Lunar Space Station (60349) includes five Minifigures. All of the characters have front and back torso printing. Additionally, three of them have double-sided faces and leg printing. Two of them also have dual-toned arms. If you followed the NASA and LEGO® Education collaboration, you’ll note that one of the astronauts in this set features the same uniform seen in the videos. I greatly appreciate that all the astronauts come with extra hairpieces, so they are not bald when you remove their helmets. In addition, all of the character designs are new for this 2022 space set lineup. In terms of other accessories, the kit includes a camera, wrench, boulder (with geode interior), two crystals, and a printed 1×2 computer tile. All the other computer screens and interfaces in the set are stickers. I rate the character designs at 89%. A few more accessories would make the set more fun.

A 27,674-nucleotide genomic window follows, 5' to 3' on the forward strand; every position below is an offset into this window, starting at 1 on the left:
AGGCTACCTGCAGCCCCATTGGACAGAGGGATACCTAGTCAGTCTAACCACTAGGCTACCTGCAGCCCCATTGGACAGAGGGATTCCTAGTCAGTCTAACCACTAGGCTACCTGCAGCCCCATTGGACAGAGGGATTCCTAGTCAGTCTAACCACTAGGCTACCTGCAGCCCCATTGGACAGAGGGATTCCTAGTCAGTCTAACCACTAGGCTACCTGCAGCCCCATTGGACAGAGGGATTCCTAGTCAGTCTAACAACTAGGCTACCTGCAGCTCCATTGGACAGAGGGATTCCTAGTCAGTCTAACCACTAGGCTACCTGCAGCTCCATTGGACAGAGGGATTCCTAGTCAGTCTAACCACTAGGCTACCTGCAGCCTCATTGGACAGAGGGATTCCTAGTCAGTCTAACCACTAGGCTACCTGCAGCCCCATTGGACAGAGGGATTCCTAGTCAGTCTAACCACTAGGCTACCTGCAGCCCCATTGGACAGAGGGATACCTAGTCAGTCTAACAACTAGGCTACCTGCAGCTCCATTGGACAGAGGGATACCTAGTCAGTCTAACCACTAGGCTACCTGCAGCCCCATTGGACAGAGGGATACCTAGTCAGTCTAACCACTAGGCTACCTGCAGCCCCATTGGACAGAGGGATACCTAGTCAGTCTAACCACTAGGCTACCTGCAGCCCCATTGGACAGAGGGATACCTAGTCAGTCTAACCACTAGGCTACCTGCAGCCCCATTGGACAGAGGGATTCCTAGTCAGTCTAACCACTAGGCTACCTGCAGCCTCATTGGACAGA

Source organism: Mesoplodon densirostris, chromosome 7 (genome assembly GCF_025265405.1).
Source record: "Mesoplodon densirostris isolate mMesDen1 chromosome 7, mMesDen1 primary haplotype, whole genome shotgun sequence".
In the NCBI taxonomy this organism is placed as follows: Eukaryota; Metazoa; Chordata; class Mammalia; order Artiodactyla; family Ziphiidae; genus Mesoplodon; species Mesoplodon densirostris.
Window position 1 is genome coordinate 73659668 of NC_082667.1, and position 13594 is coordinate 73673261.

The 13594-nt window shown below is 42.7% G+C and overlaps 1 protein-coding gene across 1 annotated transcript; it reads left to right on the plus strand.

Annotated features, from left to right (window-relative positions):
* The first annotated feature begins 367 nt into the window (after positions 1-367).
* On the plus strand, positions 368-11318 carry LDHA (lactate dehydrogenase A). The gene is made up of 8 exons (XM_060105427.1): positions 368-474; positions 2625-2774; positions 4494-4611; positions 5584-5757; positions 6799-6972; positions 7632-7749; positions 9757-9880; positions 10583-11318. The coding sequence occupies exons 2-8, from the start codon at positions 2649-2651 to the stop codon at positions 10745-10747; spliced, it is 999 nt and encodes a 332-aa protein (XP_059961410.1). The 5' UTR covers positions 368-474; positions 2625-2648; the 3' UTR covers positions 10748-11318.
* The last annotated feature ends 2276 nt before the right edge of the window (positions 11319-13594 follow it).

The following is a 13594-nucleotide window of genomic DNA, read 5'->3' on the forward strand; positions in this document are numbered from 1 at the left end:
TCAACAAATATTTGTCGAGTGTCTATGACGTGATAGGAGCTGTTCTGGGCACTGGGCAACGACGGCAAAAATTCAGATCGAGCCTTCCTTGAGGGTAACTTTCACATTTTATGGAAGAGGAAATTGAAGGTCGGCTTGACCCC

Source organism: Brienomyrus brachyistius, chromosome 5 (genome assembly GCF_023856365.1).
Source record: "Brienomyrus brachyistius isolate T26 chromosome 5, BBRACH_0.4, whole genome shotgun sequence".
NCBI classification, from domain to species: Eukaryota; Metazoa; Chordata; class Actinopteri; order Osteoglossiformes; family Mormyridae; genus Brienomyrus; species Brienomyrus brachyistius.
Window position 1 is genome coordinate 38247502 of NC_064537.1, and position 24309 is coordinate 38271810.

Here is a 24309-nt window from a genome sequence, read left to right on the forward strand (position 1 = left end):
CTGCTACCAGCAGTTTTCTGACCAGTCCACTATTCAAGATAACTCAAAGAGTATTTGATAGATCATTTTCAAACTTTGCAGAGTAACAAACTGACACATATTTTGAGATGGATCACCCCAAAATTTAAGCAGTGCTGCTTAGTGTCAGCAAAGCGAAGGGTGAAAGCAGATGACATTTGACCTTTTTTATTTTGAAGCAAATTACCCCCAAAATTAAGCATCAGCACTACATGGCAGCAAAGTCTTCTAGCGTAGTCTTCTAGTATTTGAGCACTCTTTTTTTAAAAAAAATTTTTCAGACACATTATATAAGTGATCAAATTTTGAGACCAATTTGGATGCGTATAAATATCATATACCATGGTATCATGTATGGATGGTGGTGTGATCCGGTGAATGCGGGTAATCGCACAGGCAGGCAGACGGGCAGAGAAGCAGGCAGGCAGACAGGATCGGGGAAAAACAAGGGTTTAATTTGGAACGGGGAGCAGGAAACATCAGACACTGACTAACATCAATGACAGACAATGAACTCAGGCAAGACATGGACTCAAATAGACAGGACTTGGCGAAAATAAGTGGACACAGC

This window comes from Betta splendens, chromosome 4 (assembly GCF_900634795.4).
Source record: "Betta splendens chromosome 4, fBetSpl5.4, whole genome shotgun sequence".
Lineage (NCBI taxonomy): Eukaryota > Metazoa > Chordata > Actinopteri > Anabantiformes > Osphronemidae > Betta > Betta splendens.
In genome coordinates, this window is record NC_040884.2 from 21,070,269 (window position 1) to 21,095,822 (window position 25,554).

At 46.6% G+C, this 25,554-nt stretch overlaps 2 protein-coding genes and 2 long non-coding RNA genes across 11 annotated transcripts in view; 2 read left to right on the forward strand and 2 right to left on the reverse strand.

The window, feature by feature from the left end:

Five Minifigures in a kit consisting of 500 bricks is a good character count. You get 100 bricks per character. Compared to LEGO® sets in general, the True North Bricks average is about 173 bricks/fig. However, City sets tend to include a lot of minifigs. In a straight-up theme comparison, Lunar Space Station fares a little worse. Our average for the City theme is 82 bricks/fig. Considering both comparisons, I rate the character count in this set at 83%. Averaging this with the design score gives a final Minifigure grade of 86%.
I am fascinated by space and space exploration. Consequently, sets like this strike a chord with me. I loved the 2019 Lunar Space Station. I love this one a little less, but I do still like it a lot. As a kid, the Lunar Station would have provided me with hours of play and entertainment. As an adult, I am dreaming up ways of combining this with the 2019 model to make an even larger station. The model lends itself well to expansion and customization. My enjoyment of space and science-related sets also has me excited about the prospect. Yes, I am biased in that regard. However, this is the most subjective section of the review. I give Lunar Space Station 100% for entertainment.